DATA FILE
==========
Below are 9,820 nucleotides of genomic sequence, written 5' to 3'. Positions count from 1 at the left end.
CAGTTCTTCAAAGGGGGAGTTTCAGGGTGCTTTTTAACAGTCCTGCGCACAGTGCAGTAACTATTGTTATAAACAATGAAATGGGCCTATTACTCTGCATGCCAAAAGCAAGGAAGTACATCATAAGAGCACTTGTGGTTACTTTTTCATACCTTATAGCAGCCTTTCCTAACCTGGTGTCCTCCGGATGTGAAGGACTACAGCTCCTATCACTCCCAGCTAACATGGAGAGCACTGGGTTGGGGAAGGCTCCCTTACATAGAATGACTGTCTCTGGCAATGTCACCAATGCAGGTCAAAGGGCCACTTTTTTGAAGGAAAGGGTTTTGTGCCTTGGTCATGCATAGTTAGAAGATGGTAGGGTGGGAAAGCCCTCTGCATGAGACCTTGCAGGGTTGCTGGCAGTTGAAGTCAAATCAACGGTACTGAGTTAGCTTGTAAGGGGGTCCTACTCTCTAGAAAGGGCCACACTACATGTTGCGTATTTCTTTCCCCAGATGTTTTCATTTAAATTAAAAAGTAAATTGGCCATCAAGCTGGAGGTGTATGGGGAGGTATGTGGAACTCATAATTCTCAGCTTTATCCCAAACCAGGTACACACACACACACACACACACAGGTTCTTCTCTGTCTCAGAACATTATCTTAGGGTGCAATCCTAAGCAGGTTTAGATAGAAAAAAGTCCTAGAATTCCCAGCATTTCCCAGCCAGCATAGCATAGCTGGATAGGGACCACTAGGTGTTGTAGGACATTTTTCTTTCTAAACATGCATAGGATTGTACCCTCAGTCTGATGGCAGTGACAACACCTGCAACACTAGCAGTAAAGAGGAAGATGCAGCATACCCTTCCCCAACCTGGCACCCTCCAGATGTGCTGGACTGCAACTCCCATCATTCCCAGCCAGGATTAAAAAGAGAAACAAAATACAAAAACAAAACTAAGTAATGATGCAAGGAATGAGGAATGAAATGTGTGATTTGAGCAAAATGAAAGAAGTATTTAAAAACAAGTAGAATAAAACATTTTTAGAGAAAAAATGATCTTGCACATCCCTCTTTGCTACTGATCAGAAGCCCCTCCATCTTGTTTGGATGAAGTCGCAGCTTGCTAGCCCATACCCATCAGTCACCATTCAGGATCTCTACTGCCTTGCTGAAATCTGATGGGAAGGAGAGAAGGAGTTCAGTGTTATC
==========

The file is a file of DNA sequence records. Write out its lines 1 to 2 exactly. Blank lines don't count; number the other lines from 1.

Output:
Below are 9,820 nucleotides of genomic sequence, written 5' to 3'. Positions count from 1 at the left end.
CAGTTCTTCAAAGGGGGAGTTTCAGGGTGCTTTTTAACAGTCCTGCGCACAGTGCAGTAACTATTGTTATAAACAATGAAATGGGCCTATTACTCTGCATGCCAAAAGCAAGGAAGTACATCATAAGAGCACTTGTGGTTACTTTTTCATACCTTATAGCAGCCTTTCCTAACCTGGTGTCCTCCGGATGTGAAGGACTACAGCTCCTATCACTCCCAGCTAACATGGAGAGCACTGGGTTGGGGAAGGCTCCCTTACATAGAATGACTGTCTCTGGCAATGTCACCAATGCAGGTCAAAGGGCCACTTTTTTGAAGGAAAGGGTTTTGTGCCTTGGTCATGCATAGTTAGAAGATGGTAGGGTGGGAAAGCCCTCTGCATGAGACCTTGCAGGGTTGCTGGCAGTTGAAGTCAAATCAACGGTACTGAGTTAGCTTGTAAGGGGGTCCTACTCTCTAGAAAGGGCCACACTACATGTTGCGTATTTCTTTCCCCAGATGTTTTCATTTAAATTAAAAAGTAAATTGGCCATCAAGCTGGAGGTGTATGGGGAGGTATGTGGAACTCATAATTCTCAGCTTTATCCCAAACCAGGTACACACACACACACACACACACAGGTTCTTCTCTGTCTCAGAACATTATCTTAGGGTGCAATCCTAAGCAGGTTTAGATAGAAAAAAGTCCTAGAATTCCCAGCATTTCCCAGCCAGCATAGCATAGCTGGATAGGGACCACTAGGTGTTGTAGGACATTTTTCTTTCTAAACATGCATAGGATTGTACCCTCAGTCTGATGGCAGTGACAACACCTGCAACACTAGCAGTAAAGAGGAAGATGCAGCATACCCTTCCCCAACCTGGCACCCTCCAGATGTGCTGGACTGCAACTCCCATCATTCCCAGCCAGGATTAAAAAGAGAAACAAAATACAAAAACAAAACTAAGTAATGATGCAAGGAATGAGGAATGAAATGTGTGATTTGAGCAAAATGAAAGAAGTATTTAAAAACAAGTAGAATAAAACATTTTTAGAGAAAAAATGATCTTGCACATCCCTCTTTGCTACTGATCAGAAGCCCCTCCATCTTGTTTGGATGAAGTCGCAGCTTGCTAGCCCATACCCATCAGTCACCATTCAGGATCTCTACTGCCTTGCTGAAATCTGATGGGAAGGAGAGAAGGAGTTCAGTGTTATC